Referring now to FIG. 1, calibration network 80 comprising a switch 81 and voltage divider resistors 82, 84 having variable output taps CAL 1, 2, 4, 5, is provided for applying incremental voltages above (CAL l, 2) and below (CAL 4, the predetermined reference voltage V, (CAL 3) to the input stage 12 of the sense amplifier under test at input terminal 14. To prepare the tester for use, the switch 81 is first set to the CAL 3 position, applying V to both the input stage 12 and the reference amplifier 20. The variable resistor 58 is then adjusted to null the output of the differential amplifier 52, measured at junction point 66. Next, an upper limit of acceptable performance is established by applying CAL l and CAL 2 potentials, measured at junction point 48, to the input stage 12, and adjusting resistor 72 so the LED 76 actuates when CAL l is applied and remains off when CAL 2 is applied. The lower limit of acceptable performance is then established utilizing the CAL 4, 5 potentials applied to input terminal 14. The setting of variable resistor 72 is checked at the lower limit; the upper and lower limits may be rocked in in order to accurately establish an acceptable threshold region, illustrated by the arrow 78 in FIG. 3. For example, if the threshold voltage of junction point 50 is mv and an acceptable threshold variationis -2.95 mv, the tester is adjusted to accept 17.95 mv (CAL 2) and 12.05 mv (CAL 4) and to reject 18.05 rnv (CAL 1) and 11.95 mv (CAL 5). The tester thus will accept a device with 2.95 mv threshold variation and reject one with 3.05 mv variation.
While the principles of the invention have been made clear in an illustrative embodiment, there will be immediately obvious to those skilled in the art many modifications of structure, arrangement, proportions, the elements, material and components that may be used in the practice of the invention which are particularly adapted for specific environments without departing from those principles. The appended claims are intended to cover and embrace any such modifications within the limits only of the true spirit and scope of the invention.
What is claimed is:
1. A method for dynamically testing the threshold characteristics of a sense amplifier circuit, comprising the steps of:
applying a predetermined reference voltage to the sense amplifier being tested;
integrating a complement digital output signal of the sense amplifier being tested;
applying the integrated output signal to the sense amplifier circuit being tested as an input voltage; detecting the difference between the predetermined reference voltage and the input voltage;
comparing the detected difference voltage with a predetermined error voltage;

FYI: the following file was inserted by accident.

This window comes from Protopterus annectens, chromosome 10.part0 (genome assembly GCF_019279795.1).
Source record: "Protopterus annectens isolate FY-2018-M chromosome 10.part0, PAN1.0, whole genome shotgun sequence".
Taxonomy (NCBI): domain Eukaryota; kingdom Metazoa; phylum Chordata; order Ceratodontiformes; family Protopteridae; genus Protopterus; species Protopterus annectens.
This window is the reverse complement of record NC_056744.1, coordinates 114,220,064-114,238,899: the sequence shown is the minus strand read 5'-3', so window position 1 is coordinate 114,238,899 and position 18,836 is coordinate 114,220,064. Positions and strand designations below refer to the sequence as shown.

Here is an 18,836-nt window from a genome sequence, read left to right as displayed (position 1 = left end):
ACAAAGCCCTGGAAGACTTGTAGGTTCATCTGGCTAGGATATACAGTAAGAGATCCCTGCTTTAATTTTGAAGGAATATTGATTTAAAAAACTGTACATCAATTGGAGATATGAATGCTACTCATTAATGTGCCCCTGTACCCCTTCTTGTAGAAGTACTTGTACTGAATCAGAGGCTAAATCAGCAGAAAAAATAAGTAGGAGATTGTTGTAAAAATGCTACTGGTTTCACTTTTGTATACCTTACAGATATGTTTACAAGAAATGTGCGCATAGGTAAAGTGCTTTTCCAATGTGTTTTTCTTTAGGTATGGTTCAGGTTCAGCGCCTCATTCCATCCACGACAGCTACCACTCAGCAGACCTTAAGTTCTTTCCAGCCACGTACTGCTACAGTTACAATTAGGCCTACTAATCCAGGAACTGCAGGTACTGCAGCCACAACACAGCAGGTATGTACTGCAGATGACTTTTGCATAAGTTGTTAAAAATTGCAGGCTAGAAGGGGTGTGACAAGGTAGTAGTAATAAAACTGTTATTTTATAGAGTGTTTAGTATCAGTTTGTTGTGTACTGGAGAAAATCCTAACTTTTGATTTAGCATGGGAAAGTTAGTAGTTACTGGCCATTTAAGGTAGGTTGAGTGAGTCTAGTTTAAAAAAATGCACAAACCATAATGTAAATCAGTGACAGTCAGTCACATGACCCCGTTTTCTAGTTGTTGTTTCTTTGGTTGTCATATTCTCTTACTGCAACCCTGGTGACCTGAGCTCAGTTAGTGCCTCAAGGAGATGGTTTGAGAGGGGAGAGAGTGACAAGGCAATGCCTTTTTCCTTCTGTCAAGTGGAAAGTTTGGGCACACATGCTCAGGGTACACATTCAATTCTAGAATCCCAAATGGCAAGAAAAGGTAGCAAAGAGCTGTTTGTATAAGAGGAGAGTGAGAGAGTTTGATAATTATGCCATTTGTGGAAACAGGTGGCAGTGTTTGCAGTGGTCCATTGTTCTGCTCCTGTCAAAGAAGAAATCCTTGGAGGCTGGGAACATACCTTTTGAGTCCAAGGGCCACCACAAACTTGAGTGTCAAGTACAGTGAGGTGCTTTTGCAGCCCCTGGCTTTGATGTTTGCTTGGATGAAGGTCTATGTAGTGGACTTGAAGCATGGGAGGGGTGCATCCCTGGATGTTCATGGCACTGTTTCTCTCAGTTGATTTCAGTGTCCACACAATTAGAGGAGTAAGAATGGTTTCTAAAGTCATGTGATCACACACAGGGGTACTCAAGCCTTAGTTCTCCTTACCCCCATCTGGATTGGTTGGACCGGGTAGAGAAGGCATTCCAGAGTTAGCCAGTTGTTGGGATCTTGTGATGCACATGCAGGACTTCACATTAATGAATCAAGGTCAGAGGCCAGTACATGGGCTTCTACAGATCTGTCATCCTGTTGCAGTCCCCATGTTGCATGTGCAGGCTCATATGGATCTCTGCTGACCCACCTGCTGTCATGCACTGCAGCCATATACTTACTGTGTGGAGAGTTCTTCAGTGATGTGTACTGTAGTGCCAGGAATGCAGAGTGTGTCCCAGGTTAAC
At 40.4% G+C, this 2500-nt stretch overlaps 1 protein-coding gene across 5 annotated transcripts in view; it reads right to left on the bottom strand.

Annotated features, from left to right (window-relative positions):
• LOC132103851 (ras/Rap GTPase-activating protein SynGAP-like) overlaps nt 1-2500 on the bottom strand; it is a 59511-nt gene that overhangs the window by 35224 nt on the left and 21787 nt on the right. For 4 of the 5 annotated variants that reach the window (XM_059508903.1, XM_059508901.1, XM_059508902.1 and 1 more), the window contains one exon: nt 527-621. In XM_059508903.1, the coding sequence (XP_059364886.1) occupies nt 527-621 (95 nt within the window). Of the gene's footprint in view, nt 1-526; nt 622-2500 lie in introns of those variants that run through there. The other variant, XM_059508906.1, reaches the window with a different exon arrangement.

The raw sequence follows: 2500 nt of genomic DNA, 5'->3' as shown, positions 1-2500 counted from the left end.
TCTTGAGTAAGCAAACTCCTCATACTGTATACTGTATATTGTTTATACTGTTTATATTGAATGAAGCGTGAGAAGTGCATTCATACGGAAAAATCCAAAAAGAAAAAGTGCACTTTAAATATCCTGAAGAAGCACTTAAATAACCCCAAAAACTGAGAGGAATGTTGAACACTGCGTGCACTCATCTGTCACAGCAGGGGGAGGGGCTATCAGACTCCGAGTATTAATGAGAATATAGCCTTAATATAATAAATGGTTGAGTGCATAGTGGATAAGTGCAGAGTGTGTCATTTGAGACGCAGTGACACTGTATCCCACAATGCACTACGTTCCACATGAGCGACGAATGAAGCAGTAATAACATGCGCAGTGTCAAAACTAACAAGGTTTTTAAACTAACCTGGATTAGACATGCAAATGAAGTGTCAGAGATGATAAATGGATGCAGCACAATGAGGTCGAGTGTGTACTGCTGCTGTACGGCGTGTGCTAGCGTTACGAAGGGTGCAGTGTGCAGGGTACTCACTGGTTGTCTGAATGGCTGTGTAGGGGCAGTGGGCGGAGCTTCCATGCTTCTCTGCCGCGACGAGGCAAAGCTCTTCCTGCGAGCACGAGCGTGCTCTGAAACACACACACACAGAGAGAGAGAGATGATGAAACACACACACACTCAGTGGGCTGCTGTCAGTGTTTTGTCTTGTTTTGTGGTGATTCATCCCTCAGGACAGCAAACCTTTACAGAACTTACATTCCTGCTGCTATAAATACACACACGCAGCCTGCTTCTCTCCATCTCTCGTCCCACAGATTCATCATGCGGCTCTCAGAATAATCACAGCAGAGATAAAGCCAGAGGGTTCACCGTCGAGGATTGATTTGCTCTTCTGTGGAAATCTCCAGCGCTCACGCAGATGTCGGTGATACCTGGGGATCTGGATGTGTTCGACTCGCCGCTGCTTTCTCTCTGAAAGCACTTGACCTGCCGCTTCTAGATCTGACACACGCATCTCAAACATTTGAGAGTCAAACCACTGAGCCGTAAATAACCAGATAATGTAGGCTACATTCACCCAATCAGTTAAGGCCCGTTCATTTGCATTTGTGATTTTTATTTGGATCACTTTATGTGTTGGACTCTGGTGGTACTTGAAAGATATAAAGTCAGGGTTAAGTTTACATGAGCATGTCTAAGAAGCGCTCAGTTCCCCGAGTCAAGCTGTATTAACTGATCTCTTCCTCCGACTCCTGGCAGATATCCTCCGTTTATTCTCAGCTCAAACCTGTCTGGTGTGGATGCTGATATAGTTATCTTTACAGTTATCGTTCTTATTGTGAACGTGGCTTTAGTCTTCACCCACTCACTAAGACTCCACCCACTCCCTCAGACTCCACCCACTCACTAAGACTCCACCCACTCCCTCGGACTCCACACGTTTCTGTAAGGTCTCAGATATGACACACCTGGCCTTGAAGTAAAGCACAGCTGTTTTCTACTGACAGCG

rejecting the sense amplifier circuit being tested when the difference voltage exceeds the predetermined error voltage.
2. A method of dynamically testing the threshold characteristics of a sense amplifier circuit of the type having an input stage comparing an input voltage with a reference voltage, and an output stage responsive to the difference between the input and reference voltages to produce a digital output signal representative of the polarity of the difference, said method comprising the steps of:
applying a predetermined reference voltage to the sense ampiifier circuit being tested; integrating a complement digital output signal of the sense amplifier being tested to remove the high frequency component thereof; attenuating the integrated output signal such that the average voltage about which the attenuated signal varies approaches the reference voltage; applying the integrated and attenuated output signal to the input stage of the sense amplifier circuit being tested as the input voltage; detecting the difference between the reference voltage and the input voltage; comparing the detected difference voltage with a predetermined error voltage; and rejecting the sense amplifier circuit being tested when the difference voltage exceeds the predetermined error voltage. 3. A method for dynamically testing the threshold characteristics of a sense amplifier circuit of the type 'having an input stage comparing an input voltage with applying a predetermined reference voltage to a reference amplifier of the input stage of the sense amplifier circuit being tested; converting the complement digital output signal of .the sense amplifier being tested to the integrated voltage analog of the digital output signal; I attenuating the converted output signal such that the average voltage about which the attenuated signal varies approaches the predetermined reference voltage;